I grew up as a child, fat and happy (ok, lanky and happy) with my NES, never terribly jealous that I didn’t have an SNES like some of my friends. My NES was fine – we were good friends, and I could happily play Contra, Ice Hockey, and TMNT III all day long. Having played the original Zelda through a number of times, it wasn’t until I scraped together enough cash in 9th grade to buy a N64 that I was able to experience a new Zelda game. Ocarina of Time basically caused my 15-year old brain to explode due to awesomeness, but I never knew that I had completely missed an almost equally incredible experience in the 4th generation of videogame consoles. That gaping hole was due to Zelda: A Link to the Past (and to a lesser extent Super Metroid, but we already know my feelings on that one).
Zelda: A Link to the Past (hereafter ALttP) was released for the SNES in 1992. A prequel to the previous two Zelda games on the NES, ALttP is an action adventure game that is widely considered one of the best video games ever made. It is so widely regarded that it has actually just received a spiritual (and chronological) sequel in the form the newly released 3DS game, A Link Between Worlds. Combining high quality gameplay, an engaging story, great graphics, and phenomenal sound, ALttP deserves all of the accolades it receives. If you haven’t played this one yet, stop reading this review and go play it now. It’s that good.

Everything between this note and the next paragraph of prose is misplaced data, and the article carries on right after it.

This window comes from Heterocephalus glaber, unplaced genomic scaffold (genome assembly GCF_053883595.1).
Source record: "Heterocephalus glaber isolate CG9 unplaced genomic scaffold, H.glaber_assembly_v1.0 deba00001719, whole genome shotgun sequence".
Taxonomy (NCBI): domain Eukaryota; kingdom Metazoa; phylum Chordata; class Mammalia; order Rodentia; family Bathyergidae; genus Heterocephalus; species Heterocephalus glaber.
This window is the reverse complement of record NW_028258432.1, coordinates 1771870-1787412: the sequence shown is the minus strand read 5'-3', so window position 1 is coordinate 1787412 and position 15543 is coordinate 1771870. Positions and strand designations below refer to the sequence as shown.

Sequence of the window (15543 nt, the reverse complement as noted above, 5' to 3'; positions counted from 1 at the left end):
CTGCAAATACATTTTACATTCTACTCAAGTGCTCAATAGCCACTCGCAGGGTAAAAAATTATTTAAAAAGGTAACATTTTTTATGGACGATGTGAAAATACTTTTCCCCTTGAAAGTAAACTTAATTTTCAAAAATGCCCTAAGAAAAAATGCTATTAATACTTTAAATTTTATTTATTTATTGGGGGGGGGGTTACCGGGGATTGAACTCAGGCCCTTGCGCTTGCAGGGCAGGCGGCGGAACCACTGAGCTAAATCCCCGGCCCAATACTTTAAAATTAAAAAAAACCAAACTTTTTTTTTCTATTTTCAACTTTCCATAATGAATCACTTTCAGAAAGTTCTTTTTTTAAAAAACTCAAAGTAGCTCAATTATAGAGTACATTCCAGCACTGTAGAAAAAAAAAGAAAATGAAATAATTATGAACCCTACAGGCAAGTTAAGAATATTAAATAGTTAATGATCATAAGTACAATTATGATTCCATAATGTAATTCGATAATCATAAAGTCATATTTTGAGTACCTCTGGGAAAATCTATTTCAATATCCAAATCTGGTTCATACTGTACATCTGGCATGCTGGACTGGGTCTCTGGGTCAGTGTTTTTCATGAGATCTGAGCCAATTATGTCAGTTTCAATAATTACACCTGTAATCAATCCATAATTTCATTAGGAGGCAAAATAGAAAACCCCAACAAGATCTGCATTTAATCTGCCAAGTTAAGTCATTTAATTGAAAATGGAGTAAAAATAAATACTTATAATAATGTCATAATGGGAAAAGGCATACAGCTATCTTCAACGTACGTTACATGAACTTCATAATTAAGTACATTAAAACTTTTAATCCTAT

ALttP does away with the side scrolling perspective that was introduced by its predecessor, Adventure of Link, instead taking place entirely from a top down perspective. Gameplay is very similar to the original Legend of Zelda, taking place between the overworld and various dungeons spread across Hyrule. Unlike either of the earlier entries in the franchise, however, ALttP introduced the light world/dark world concept, that would be brought back in one form or another throughout various future games (the two timelines in OoT for instance).